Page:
This section is from the book "Ideals In Art: Papers Theoretical Practical Critical", by Walter Crane . Also available from Amazon: Ideals in Art: Papers Theoretical, Practical, Critical.
By Lionel F. Crane
Sketch for Collective Dwelling containing
Sixteen Cottages with Common Dininghall, Kitchen etc. Scale
Section of the dwelling
Section Of Courtyard Looking Towards Main Entrance•
section The Courtyard Showing Dining Hall.
Lionel F. Crane or collective homes, should not have dignity and beauty, as well as the comforts of a home combining provision for the necessity of privacy, with the social advantages of a common room, and the economic and continuous advantages of a common kitchen.
It should mean that the administration, the housework, and the cooking would be done by trained hands, and one would suppose that the load of care to devise the recurring scheme of the daily dinner, etc., now so generally pressing on the poor housewife, might thus be lifted, and a great waste of individual effort saved.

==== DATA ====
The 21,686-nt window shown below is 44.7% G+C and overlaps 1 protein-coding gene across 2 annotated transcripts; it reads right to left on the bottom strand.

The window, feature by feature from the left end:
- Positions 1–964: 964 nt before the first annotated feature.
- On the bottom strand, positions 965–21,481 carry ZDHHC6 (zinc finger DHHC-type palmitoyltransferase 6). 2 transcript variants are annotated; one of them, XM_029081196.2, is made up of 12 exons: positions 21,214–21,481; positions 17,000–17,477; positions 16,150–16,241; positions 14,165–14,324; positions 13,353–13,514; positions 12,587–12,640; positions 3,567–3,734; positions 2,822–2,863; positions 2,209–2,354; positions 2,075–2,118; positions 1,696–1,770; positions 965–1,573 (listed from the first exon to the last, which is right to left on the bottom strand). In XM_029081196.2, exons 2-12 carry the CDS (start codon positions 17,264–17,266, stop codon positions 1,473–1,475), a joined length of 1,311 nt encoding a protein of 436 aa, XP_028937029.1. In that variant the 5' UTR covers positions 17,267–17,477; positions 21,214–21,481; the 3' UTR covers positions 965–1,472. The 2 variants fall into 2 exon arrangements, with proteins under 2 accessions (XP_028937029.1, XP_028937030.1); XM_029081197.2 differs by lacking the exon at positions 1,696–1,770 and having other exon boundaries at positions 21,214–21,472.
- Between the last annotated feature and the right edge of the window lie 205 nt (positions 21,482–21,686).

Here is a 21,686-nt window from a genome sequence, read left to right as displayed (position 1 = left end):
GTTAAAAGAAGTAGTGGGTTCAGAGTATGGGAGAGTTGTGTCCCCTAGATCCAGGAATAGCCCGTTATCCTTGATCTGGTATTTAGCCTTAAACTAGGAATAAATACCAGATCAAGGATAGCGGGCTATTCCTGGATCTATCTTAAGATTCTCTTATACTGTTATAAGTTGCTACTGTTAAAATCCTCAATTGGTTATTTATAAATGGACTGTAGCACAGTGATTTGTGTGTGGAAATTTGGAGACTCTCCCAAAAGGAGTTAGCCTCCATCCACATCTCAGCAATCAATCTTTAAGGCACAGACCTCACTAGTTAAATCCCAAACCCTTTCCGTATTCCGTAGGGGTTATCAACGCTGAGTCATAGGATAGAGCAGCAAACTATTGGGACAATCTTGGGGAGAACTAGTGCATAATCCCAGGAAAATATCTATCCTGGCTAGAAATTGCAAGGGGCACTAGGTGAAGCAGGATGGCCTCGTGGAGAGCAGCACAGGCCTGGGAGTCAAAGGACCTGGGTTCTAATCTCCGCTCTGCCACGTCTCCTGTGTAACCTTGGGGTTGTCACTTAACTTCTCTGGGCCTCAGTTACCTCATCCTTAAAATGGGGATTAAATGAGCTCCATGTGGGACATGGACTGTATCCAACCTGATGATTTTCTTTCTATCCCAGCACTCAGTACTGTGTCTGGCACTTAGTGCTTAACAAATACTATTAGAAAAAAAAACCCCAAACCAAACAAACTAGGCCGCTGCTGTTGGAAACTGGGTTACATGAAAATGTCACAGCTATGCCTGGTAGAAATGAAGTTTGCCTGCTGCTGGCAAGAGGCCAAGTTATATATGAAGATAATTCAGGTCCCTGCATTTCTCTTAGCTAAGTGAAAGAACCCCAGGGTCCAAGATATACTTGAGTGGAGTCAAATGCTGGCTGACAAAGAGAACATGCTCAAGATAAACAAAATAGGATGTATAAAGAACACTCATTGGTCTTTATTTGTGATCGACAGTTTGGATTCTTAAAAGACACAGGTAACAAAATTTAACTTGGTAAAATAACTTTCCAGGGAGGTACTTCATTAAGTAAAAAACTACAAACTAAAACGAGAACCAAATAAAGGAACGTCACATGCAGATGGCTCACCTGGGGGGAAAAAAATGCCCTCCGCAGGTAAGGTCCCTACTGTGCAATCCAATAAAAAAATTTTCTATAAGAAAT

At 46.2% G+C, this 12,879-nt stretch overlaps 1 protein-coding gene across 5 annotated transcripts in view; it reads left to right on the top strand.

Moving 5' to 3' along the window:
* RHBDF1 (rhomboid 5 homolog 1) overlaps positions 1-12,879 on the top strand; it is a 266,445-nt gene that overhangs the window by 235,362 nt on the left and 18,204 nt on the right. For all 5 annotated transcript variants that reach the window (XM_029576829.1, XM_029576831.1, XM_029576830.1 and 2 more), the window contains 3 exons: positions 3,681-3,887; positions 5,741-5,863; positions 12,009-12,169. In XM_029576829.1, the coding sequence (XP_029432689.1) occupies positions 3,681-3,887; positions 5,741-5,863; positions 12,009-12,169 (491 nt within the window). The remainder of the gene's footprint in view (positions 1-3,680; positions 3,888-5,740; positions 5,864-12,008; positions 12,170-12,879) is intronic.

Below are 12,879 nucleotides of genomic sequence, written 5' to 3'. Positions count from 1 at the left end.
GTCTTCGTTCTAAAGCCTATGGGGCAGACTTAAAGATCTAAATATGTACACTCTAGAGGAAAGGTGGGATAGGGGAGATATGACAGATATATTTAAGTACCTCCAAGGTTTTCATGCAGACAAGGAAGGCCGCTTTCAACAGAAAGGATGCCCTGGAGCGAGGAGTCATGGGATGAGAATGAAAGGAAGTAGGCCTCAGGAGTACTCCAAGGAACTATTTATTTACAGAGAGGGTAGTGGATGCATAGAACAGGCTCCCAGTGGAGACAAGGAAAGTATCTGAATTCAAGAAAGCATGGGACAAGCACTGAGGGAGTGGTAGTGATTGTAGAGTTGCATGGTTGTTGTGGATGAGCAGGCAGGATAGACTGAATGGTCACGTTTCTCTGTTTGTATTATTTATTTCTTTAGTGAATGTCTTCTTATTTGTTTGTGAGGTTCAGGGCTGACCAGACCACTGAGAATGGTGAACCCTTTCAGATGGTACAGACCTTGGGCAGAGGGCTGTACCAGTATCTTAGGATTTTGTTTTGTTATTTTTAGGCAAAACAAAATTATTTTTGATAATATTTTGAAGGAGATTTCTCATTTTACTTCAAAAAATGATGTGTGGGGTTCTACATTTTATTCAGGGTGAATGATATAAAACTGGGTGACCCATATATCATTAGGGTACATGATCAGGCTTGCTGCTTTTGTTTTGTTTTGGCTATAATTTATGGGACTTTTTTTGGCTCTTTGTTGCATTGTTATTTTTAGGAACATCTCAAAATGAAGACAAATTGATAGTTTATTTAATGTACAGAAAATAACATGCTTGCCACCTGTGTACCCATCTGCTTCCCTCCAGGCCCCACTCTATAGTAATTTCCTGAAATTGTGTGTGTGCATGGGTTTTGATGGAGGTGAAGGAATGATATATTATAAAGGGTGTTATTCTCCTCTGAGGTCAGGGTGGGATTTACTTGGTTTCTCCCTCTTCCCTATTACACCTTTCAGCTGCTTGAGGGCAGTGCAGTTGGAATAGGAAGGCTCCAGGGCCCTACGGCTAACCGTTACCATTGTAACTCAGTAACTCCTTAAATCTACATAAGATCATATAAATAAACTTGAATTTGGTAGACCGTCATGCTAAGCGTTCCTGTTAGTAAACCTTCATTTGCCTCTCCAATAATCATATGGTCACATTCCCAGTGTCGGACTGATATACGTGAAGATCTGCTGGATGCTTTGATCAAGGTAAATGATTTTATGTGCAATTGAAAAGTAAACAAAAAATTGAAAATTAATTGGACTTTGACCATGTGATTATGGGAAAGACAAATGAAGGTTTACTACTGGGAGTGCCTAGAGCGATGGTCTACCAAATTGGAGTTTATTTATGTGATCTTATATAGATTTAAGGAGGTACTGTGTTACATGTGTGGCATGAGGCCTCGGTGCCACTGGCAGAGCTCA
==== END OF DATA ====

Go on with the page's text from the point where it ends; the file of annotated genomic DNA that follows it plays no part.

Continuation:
The old plan of the quadrangle would be an excellent one for a co-operative dwelling: one side of the squareior wing opposite the entrance gate might be occupied by the dining-hall and public rooms, the other sides might contain the private rooms or be divided into separate dwellings with separate private entrances on the outer sides: on the inner side connected by a cloister which would enable the occupants of the private rooms or separate dwellings to pass to the public rooms at the head of the quad. A formal garden might occupy the centre of the quadrangle with a fountain in the centre. Such a scheme has, I believe, already been proposed to be tried in one of the London suburbs.
From the decorator's point of view the plan and scale of such collective dwellings might afford fine scope for art: the large public rooms such as the hall and the common dining-room, might be simple and dignified with panelled walls, leaving space above for a continuous frieze of figures, or divided into separate subjects illustrating local history or legend, poetry, romance, or symbolism of life and nature.
Frescoes by Ford Madox Brown
Town Hall, Manchester